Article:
IMDb - Predicting actors' gender using getML

Note that due to memory limitations, this notebook will not run on MyBinder.

In this tutorial, we demonstrate how getML can be applied to text fields. In relational databases, text fields are less structured and less standardized than categorical data, making it more difficult to extract useful information from them. Therefore, they are ignored in most data science projects on relational data. However, when using a relational learning tool such as getML, we can easily generate simple features from text fields and leverage the information contained therein.

The point of this exercise is not to compete with modern deep-learning-based NLP approaches. The point is to develop an approach by which we can leverage fields in relational databases that would otherwise be ignored.

As an example data set, we use the Internet Movie Database, which has been used by previous studies in the relational learning literature. This allows us to benchmark our approach to state-of-the-art algorithms in the relational learning literature. We demonstrate that getML outperforms these state-of-the-art algorithms.

Summary:

  • Prediction type: Classification model
  • Domain: Entertainment
  • Prediction target: The gender of an actor
  • Population size: 817718

Author: Dr. Patrick Urbanke

Background

The data set contains about 800,000 actors. The goal is to predict the gender of said actors based on other information we have about them, such as the movies they have participated in and the roles they have played in these movies.

It has been downloaded from the CTU Prague relational learning repository (Motl and Schulte, 2015).

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Your getML live session is running inside a docker container on mybinder.org, a service built by the Jupyter community and funded by Google Cloud, OVH, GESIS Notebooks and the Turing Institute. As it is a free service, this session will shut down after 10 minutes of inactivity.

Analysis

Let's get started with the analysis and set up your session:

In [1]:
import copy
import os
from urllib import request

import numpy as np
import pandas as pd
from IPython.display import Image
import matplotlib.pyplot as plt
plt.style.use('seaborn')
%matplotlib inline  

import getml
from pyspark.sql import SparkSession

getml.engine.launch()
getml.engine.set_project('imdb')
Launched the getML engine. The log output will be stored in /home/patrick/.getML/logs/20220322172429.log.


Loading pipelines...
[========================================] 100%


Connected to project 'imdb'

In the following, we set some flags that affect execution of the notebook:

  • We don't let the algorithms utilize the information on actors' first names (see below for an explanation).
In [2]:
USE_FIRST_NAMES = False
RUN_SPARK = False

1. Loading data

1.1 Download from source

We begin by downloading the data from the source file:

In [3]:
conn = getml.database.connect_mariadb(
    host="relational.fit.cvut.cz",
    dbname="imdb_ijs",
    port=3306,
    user="guest",
    password="relational"
)

conn
Out[3]:
Connection(conn_id='default',
           dbname='imdb_ijs',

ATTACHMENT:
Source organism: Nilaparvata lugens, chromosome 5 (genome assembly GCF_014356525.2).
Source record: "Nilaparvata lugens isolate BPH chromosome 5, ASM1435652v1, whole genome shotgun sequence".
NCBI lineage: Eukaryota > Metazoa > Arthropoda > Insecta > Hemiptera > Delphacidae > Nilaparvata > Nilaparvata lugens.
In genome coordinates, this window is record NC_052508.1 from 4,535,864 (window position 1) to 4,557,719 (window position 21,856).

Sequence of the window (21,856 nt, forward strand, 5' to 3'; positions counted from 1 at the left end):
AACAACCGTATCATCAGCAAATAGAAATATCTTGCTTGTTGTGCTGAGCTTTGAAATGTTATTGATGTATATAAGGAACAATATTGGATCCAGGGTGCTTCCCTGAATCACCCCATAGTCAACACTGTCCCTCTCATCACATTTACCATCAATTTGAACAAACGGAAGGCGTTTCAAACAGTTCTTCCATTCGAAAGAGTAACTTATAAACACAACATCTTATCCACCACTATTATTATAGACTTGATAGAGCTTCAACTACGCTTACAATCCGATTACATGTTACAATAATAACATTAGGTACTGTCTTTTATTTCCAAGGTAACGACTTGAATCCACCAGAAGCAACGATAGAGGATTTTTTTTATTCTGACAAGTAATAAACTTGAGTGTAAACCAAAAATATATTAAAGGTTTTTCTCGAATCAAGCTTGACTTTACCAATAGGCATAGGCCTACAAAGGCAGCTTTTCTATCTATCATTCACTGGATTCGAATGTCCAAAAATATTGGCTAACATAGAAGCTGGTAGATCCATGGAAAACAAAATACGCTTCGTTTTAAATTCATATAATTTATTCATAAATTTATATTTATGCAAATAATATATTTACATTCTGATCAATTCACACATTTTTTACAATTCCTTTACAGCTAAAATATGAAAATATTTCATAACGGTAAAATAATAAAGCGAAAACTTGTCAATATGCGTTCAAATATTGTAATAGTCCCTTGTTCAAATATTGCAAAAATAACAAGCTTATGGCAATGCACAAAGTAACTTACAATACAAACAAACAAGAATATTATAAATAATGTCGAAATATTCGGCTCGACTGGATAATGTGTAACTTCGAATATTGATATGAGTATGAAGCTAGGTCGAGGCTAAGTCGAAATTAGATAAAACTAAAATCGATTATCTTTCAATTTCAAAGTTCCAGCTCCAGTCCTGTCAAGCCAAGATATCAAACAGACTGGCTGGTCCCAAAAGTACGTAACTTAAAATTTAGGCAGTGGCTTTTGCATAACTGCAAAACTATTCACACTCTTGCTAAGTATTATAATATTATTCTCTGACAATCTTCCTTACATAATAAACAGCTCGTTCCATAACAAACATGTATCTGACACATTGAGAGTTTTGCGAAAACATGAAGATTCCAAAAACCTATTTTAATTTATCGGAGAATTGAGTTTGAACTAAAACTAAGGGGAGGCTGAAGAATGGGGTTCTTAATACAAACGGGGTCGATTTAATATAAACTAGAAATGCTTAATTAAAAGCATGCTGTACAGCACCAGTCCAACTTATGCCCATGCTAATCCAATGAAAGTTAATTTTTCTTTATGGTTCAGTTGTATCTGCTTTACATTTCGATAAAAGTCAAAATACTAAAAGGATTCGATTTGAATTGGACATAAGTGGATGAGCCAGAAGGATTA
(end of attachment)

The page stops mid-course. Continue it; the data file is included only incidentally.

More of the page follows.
dialect='mysql',
           host='relational.fit.cvut.cz',
           port=3306)
In [4]:
def load_if_needed(name):
    """
    Loads the data from the relational learning
    repository, if the data frame has not already
    been loaded.
    """
    if getml.data.exists(name):
        return getml.data.load_data_frame(name)
    data_frame = getml.data.DataFrame.from_db(
        name=name,
        table_name=name,
        conn=conn
    )
    data_frame.save()
    return data_frame
In [5]:
actors = load_if_needed("actors")
roles = load_if_needed("roles")
movies = load_if_needed("movies")
movies_genres = load_if_needed("movies_genres")
In [6]:
actors
Out[6]:
name id first_name last_name gender
role unused_float unused_string unused_string unused_string
0 2  Michael 'babeepower' Viera M
1 3  Eloy 'Chincheta' M
2 4  Dieguito 'El Cigala' M
3 5  Antonio 'El de Chipiona' M
4 6  José 'El Francés' M
...  ... ... ...
817713 845461  Herdís Þorvaldsdóttir F
817714 845462  Katla Margrét Þorvaldsdóttir F
817715 845463  Lilja Nótt Þórarinsdóttir F
817716 845464  Hólmfríður Þórhallsdóttir F
817717 845465  Theódóra Þórðardóttir F

817718 rows x 4 columns
memory usage: 40.22 MB
name: actors
type: getml.DataFrame
url: http://localhost:1709/#/getdataframe/imdb/actors/

In [7]:
roles
Out[7]:
name actor_id movie_id role
role unused_float unused_float unused_string
0 2  280088  Stevie
1 2  396232  Various/lyricist
2 3  376687  Gitano 1
3 4  336265  El Cigala
4 5  135644  Himself
...  ...  ...
3431961 845461  137097  Kata
3431962 845462  208838  Magga
3431963 845463  870  Gunna
3431964 845464  378123  Gudrun
3431965 845465  378123 

3431966 rows x 3 columns
memory usage: 115.41 MB
name: roles
type: getml.DataFrame
url: http://localhost:1709/#/getdataframe/imdb/roles/

In [8]:
movies
Out[8]:
name id year rank name
role unused_float unused_float unused_float unused_string
0 0  2002  nan  #28
1 1  2000  nan  #7 Train: An Immigrant Journey, ...
2 2  1971  6.4 $
3 3  1913  nan  $1,000 Reward
4 4  1915  nan  $1,000 Reward
...  ...  ...  ...
388264 412316  1991  nan  "zem blch krlu"
388265 412317  1995  nan  "rgammk"
388266 412318  2002  nan  "zgnm Leyla"
388267 412319  1983  nan  " Istanbul"
388268 412320  1958  nan  "sterreich"

388269 rows x 4 columns
memory usage: 19.92 MB
name: movies
type: getml.DataFrame
url: http://localhost:1709/#/getdataframe/imdb/movies/

In [9]:
movies_genres
Out[9]:
name movie_id genre
role unused_float unused_string
0 1  Documentary
1 1  Short
2 2  Comedy
3 2  Crime
4 5  Western
...  ...
395114 378612  Adventure
395115 378612  Drama
395116 378613  Comedy
395117 378613  Drama
395118 378614  Comedy

395119 rows x 2 columns
memory usage: 9.24 MB
name: movies_genres
type: getml.DataFrame